The Mexican media pledge

The sheer numbers of participants reveals an apparent consensus.

Back in March, owners, editors and journalists from over 40 media groups including over 700 television channels, radio stations, newspapers and magazines, gathered to sign a voluntary agreement setting up a series of guidelines in order to cover the ongoing war against organised crime in the country.

Throughout a very formal event at Mexico City's National Anthropology Museum, press officials lined up to sign this unique pledge. The gathering was broadcast live on national television.

The pact -- the Informative Violence Coverage Agreement -- sets out to establish mechanisms to ensure a better protection for Mexican journalists, preserve the anonymity of all victims involved in issues revolving around crime and prevent media outlets becoming involuntary "propaganda instruments" for criminals, mainly by refusing to question or interview them.

The sheer numbers of participants reveals an apparent consensus. It received thumbs up from conservative Mexican President, Felipe Calderón, known to be a regular critic of the coverage of violence by the Mexican media, which he accused last autumn of solely focusing on the "bad" aspects of the country.

Some parts of the agreement should be welcome. Its principal breakthrough came from the decisions that every signing outlet would have to establish a protocol aimed at protecting the lives of journalists. Measures include not sending staff members to recent crime scenes and other dangerous areas, or not signing articles likely to jeopardise their author's integrity.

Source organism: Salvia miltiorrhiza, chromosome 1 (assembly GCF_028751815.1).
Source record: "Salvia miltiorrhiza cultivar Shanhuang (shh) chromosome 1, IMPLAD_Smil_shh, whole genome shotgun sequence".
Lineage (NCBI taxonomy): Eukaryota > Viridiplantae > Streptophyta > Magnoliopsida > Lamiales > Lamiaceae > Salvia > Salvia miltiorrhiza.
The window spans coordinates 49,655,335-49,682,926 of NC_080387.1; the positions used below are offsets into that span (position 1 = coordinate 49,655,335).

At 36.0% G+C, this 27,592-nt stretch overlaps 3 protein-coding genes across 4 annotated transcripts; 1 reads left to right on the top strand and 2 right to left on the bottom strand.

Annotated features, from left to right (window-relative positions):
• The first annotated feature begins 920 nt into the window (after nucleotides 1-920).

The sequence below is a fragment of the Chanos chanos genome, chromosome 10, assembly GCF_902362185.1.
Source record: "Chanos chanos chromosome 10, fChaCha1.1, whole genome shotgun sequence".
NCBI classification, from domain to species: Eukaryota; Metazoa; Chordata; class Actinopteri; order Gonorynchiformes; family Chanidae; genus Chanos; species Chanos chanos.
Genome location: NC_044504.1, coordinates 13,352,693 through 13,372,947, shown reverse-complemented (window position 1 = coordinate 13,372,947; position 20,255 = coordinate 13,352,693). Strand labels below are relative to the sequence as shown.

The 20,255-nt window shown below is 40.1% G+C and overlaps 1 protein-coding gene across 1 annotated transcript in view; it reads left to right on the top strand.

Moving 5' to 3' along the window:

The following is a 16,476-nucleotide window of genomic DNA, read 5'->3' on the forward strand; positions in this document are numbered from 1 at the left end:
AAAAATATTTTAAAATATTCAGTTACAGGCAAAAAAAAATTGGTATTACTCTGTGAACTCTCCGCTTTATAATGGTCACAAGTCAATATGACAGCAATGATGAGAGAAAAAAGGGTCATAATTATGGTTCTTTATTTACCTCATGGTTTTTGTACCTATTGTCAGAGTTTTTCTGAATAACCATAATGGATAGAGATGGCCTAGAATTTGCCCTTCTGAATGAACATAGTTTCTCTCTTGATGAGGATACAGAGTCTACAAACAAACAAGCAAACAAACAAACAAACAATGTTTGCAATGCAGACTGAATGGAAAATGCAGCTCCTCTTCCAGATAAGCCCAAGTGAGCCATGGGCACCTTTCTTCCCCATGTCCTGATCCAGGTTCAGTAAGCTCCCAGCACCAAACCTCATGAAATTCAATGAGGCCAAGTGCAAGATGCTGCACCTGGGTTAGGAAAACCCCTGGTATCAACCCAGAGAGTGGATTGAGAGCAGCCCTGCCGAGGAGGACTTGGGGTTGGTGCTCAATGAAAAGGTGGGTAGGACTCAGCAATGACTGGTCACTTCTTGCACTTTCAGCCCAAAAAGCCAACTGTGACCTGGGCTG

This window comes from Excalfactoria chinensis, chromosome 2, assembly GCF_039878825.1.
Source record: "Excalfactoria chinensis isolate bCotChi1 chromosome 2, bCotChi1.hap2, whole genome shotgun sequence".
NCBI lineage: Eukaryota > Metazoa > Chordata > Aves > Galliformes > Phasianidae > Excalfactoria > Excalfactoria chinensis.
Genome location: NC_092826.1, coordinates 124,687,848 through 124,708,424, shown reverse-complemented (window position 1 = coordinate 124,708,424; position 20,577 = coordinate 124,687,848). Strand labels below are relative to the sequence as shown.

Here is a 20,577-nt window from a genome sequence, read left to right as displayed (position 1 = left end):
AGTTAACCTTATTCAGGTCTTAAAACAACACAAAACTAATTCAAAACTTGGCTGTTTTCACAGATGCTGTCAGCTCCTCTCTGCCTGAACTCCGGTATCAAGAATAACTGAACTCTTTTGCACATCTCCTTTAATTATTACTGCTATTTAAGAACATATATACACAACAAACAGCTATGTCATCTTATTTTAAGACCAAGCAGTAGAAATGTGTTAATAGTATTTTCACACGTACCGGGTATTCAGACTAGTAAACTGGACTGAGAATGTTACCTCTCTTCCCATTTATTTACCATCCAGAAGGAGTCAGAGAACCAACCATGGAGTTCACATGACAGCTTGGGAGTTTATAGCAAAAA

Many have also praised the initiative to regulate the publication of crude or graphic images depicting murder scenes.

However, one of the stated goals of the pledge has created a controversy which has led some of the country's major newspapers in the country to opt out: it wishes to create "common editorial criteria" which all signing parties should apply when covering violence related stories.

The six-page document then details a series of criteria -- in ten bullet points -- which include: "taking a stand against" organised crime, "explicitly attributing responsibilities", be it to government human rights abuse or to criminal actions, "not interfering in the struggle against delinquency" and "giving information in its right dimension and context".

These arguments did not convince La Jornada, a centre-left daily printed in Mexico City and one of the country's most influential national papers. It published an unsigned, critical editorial soon after the pledge was signed, calling it "an unacceptable renunciation of editorial independence", an attempt at imposing "a sectoral model of uniformity". The editorial went on to criticise the pledge's will to take a clear stance against organised criminal created a "prejudice" which would likely be done "in detriment of the information inherent to the facts".